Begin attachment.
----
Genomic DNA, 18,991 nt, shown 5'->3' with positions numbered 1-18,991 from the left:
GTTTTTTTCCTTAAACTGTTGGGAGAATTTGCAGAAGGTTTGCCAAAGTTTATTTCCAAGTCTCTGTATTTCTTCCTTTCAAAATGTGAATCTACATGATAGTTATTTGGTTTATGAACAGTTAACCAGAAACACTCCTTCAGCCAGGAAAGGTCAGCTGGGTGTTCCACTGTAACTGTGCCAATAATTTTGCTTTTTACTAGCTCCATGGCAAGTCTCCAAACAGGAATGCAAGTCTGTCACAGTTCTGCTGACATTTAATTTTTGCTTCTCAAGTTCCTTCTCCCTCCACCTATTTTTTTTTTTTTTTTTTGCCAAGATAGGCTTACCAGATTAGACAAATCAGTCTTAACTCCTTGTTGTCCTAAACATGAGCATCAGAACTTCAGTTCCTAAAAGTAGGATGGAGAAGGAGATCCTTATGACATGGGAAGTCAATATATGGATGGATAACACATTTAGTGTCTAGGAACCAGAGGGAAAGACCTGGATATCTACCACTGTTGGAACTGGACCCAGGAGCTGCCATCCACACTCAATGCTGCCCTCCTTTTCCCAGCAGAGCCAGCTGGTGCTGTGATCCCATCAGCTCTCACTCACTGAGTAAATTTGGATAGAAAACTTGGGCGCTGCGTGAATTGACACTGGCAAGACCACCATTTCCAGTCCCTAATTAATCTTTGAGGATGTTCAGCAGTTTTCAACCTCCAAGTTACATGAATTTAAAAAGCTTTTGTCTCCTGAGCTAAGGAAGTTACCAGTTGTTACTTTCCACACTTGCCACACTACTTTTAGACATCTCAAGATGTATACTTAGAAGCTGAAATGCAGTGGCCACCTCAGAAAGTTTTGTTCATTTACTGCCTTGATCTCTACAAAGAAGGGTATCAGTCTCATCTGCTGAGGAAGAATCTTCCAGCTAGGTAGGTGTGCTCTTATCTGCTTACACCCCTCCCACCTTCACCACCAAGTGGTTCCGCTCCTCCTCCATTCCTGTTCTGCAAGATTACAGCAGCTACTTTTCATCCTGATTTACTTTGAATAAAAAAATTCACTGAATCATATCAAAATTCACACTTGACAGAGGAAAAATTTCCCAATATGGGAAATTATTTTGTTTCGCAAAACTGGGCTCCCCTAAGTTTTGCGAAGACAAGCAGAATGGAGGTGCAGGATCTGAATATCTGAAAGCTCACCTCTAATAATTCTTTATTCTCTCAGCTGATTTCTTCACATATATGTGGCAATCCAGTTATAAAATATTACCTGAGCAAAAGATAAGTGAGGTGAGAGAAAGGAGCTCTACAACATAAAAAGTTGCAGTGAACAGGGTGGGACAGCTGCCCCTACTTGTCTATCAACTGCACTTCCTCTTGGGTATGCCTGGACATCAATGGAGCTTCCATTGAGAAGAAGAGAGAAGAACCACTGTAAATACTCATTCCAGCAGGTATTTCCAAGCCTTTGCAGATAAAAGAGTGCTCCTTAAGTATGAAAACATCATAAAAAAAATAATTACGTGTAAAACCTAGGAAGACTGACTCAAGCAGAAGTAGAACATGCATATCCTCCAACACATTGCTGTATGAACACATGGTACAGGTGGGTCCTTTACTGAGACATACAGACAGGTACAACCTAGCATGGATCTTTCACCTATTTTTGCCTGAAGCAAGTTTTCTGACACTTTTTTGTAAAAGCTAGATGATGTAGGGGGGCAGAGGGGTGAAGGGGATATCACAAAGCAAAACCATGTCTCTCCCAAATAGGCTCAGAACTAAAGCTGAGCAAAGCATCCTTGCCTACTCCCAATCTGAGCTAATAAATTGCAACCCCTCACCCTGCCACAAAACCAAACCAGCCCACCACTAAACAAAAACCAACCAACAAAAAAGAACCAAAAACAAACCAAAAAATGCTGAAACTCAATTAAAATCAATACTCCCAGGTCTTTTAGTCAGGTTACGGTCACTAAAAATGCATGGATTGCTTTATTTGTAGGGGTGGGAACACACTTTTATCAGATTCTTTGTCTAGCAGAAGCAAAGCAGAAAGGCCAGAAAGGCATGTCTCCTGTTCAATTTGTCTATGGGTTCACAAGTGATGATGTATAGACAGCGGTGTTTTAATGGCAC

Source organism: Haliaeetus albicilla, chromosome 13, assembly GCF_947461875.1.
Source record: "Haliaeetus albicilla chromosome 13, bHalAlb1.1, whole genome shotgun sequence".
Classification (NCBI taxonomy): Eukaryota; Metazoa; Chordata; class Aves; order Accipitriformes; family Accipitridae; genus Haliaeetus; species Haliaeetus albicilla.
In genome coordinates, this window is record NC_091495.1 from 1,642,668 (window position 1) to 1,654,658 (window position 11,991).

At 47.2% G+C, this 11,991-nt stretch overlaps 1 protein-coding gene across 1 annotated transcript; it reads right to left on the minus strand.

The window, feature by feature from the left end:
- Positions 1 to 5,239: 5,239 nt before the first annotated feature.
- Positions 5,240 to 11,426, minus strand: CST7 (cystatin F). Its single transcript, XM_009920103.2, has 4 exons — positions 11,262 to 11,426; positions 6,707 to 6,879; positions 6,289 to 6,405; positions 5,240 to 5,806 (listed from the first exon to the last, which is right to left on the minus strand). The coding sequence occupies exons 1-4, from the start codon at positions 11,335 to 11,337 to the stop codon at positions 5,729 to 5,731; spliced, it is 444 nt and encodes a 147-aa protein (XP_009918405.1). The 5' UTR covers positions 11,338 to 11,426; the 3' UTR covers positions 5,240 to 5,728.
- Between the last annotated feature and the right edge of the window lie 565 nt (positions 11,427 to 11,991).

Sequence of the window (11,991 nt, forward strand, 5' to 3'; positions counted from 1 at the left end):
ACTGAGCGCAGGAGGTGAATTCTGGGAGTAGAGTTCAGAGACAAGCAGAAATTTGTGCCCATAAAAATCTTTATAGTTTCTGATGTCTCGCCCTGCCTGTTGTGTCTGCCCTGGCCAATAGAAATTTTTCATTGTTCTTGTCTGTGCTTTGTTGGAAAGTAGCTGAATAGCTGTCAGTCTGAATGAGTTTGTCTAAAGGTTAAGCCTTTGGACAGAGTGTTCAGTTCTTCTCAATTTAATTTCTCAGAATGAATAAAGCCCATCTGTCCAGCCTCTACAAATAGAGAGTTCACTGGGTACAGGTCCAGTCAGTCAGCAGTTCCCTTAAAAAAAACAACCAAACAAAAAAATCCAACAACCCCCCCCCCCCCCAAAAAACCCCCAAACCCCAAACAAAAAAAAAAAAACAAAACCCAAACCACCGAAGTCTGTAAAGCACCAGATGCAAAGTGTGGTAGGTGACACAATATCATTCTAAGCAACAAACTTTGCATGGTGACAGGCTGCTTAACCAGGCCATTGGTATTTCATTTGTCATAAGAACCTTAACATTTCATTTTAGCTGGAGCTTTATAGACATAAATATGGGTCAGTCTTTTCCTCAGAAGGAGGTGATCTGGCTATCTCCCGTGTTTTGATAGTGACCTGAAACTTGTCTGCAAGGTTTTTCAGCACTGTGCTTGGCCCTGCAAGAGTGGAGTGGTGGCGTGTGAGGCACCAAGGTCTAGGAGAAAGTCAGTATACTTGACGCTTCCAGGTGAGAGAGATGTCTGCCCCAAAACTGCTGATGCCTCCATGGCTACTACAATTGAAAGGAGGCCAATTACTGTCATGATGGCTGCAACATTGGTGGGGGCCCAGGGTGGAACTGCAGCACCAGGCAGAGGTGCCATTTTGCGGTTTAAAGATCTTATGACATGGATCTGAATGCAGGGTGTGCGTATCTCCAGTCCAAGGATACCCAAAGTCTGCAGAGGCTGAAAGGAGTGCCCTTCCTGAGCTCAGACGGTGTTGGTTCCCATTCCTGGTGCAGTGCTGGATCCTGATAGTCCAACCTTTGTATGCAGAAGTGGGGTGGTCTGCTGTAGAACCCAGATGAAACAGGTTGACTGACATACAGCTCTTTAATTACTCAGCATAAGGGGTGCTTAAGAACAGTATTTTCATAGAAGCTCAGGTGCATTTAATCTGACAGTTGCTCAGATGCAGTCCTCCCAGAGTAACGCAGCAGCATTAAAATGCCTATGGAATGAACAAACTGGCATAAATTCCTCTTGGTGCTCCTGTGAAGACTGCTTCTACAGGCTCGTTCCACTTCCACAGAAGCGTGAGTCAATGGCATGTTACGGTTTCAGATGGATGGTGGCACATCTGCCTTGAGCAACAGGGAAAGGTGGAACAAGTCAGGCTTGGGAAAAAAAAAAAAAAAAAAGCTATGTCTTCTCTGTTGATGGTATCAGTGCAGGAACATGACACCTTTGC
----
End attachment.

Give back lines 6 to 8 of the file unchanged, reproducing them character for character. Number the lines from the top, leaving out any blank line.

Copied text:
In genome coordinates, this window is record NC_091495.1 from 1,642,668 (window position 1) to 1,654,658 (window position 11,991).

At 47.2% G+C, this 11,991-nt stretch overlaps 1 protein-coding gene across 1 annotated transcript; it reads right to left on the minus strand.

The window, feature by feature from the left end: